It’s hard to believe the next generation is hitting as soon as a year from now, but tonight The Game Awards gave us a wake-up call with truly next-gen trailers of games due out for the Playstation 5 and Project Scarlett. Only we don’t have to call it Project Scarlett anymore, because Microsoft revealed its actual name.
I continue to be impressed with Microsoft’s ability to pick bad names for its consoles, and they may have topped themselves with XBox Series X. At least the last few bad names had some kind of logic to them, in a puffed-up corporate hubris way…
XBox 360: “It’s an all-encompassing machine that does EVERYTHING!”
XBox One: “It’s the ONE console you’ll EVER need! Get it?”
We really don’t understand what they’re trying to say this time. “Series X”? What does that even mean? It’s the kind of name a robot algorithm would pick. ….Perhaps that’s actually the backstory here.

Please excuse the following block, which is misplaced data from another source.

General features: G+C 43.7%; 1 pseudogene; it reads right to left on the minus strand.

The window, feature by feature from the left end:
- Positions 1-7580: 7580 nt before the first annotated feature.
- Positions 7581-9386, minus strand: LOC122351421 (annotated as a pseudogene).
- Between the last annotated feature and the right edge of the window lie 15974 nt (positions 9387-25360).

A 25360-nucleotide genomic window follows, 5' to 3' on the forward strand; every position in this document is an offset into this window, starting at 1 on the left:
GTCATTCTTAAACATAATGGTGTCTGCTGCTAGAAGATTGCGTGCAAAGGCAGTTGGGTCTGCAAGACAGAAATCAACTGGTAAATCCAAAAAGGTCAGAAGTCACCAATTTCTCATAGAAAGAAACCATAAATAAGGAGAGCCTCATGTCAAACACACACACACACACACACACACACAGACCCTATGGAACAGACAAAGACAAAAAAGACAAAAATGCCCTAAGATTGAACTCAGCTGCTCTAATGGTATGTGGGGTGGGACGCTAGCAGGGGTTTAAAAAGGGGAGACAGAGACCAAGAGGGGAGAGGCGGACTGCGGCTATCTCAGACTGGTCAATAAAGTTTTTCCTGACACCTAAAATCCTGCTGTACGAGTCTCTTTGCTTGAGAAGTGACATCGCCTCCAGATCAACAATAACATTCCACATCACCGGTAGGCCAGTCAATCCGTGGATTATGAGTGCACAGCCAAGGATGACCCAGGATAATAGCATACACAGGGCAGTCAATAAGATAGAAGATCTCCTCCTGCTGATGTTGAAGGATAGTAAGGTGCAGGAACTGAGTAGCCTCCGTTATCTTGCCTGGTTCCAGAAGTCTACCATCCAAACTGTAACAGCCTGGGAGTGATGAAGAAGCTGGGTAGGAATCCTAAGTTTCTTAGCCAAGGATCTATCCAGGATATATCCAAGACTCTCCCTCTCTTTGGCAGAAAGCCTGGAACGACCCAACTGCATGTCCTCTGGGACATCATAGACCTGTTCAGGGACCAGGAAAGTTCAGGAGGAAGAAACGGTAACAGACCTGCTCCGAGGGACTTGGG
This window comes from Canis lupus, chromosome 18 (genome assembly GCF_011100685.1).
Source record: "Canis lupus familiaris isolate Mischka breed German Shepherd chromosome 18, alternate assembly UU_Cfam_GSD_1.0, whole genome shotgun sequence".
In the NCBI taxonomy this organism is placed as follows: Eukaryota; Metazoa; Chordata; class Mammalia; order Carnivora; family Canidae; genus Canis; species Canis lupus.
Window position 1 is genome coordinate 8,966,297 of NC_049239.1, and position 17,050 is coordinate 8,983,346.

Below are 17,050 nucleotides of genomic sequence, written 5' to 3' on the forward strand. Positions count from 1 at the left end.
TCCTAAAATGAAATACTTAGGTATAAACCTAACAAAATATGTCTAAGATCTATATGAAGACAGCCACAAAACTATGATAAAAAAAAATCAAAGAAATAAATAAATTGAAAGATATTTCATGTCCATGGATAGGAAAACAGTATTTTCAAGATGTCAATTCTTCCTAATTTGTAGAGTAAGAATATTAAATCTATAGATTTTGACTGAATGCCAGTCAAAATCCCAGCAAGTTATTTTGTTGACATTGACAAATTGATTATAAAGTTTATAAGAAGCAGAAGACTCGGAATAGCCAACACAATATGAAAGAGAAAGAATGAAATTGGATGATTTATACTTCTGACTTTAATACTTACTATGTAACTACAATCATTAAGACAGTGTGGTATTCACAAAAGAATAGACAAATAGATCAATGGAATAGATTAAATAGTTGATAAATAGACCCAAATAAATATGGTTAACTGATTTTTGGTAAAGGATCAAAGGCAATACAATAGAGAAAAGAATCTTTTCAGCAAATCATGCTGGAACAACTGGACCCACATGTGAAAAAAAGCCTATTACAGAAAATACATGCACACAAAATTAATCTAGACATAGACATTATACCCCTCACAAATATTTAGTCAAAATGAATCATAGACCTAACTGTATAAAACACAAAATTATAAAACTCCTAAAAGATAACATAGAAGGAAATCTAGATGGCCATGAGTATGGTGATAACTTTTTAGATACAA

Worse yet, this name presents the same problem that “Wii U” did: it’s too easy to mistake as the name of an upgrade for an existing console, not a new console altogether. That kind of consumer confusion didn’t work out too well for Nintendo. Microsoft seems eager to repeat it.
Immediately following the reveal of XBox Series X (or XBox SeX as people are going to be calling it), the first-ever trailer for one of its games was shown: Senua’s Saga: Hellblade II. Looks okay.
Later on, MS released a press statement for the new console that defines its features in better detail, with listed specs powerful enough to achieve 120 frames a second and 8K resolution (not at the same time). The most attractive aspect is its massive backwards compatibility, with support for thousands of existing games stretching back to the original XBox. They should have led with that instead of the name.
XBox Series X: It’s not XBox One X, or XBox One S, but it’s destined to be stocked next to them and drive gift-buyers crazy with confusion next holiday season. Just tell your parents to look for the “black mini-tower thing.” It arrives in late 2020.